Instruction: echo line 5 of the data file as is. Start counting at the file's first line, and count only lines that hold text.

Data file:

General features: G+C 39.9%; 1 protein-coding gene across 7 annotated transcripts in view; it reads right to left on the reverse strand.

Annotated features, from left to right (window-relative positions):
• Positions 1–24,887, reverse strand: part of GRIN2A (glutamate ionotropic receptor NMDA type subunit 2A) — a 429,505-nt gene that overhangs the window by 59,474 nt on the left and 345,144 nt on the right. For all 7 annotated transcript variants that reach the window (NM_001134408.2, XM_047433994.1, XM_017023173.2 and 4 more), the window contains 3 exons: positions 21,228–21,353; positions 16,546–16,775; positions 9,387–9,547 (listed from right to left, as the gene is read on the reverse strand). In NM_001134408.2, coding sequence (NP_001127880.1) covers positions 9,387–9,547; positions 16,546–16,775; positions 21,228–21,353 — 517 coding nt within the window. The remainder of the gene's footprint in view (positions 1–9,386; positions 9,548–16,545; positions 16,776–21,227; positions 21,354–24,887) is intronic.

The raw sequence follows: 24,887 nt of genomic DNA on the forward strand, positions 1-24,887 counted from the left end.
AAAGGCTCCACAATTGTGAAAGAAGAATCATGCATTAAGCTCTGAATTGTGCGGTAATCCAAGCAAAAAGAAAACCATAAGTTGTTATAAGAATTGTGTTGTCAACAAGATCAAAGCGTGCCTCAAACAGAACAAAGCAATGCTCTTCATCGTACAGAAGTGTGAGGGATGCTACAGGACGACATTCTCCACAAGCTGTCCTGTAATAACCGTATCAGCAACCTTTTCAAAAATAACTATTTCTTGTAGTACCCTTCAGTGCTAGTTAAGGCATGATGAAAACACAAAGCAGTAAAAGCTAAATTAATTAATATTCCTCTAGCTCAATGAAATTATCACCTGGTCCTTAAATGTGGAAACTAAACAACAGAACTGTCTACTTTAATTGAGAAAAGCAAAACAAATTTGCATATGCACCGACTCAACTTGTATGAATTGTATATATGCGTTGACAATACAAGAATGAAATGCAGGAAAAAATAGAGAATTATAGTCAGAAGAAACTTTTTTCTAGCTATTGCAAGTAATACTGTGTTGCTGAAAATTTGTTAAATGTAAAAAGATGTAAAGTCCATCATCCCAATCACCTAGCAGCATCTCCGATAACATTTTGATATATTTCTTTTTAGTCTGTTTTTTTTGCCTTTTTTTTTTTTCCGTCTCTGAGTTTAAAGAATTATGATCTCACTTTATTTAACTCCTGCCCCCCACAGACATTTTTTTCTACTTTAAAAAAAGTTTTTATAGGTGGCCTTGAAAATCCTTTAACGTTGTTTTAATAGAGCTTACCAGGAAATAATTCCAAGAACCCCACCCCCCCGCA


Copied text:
AAAGGCTCCACAATTGTGAAAGAAGAATCATGCATTAAGCTCTGAATTGTGCGGTAATCCAAGCAAAAAGAAAACCATAAGTTGTTATAAGAATTGTGTTGTCAACAAGATCAAAGCGTGCCTCAAACAGAACAAAGCAATGCTCTTCATCGTACAGAAGTGTGAGGGATGCTACAGGACGACATTCTCCACAAGCTGTCCTGTAATAACCGTATCAGCAACCTTTTCAAAAATAACTATTTCTTGTAGTACCCTTCAGTGCTAGTTAAGGCATGATGAAAACACAAAGCAGTAAAAGCTAAATTAATTAATATTCCTCTAGCTCAATGAAATTATCACCTGGTCCTTAAATGTGGAAACTAAACAACAGAACTGTCTACTTTAATTGAGAAAAGCAAAACAAATTTGCATATGCACCGACTCAACTTGTATGAATTGTATATATGCGTTGACAATACAAGAATGAAATGCAGGAAAAAATAGAGAATTATAGTCAGAAGAAACTTTTTTCTAGCTATTGCAAGTAATACTGTGTTGCTGAAAATTTGTTAAATGTAAAAAGATGTAAAGTCCATCATCCCAATCACCTAGCAGCATCTCCGATAACATTTTGATATATTTCTTTTTAGTCTGTTTTTTTTGCCTTTTTTTTTTTTCCGTCTCTGAGTTTAAAGAATTATGATCTCACTTTATTTAACTCCTGCCCCCCACAGACATTTTTTTCTACTTTAAAAAAAGTTTTTATAGGTGGCCTTGAAAATCCTTTAACGTTGTTTTAATAGAGCTTACCAGGAAATAATTCCAAGAACCCCACCCCCCCGCA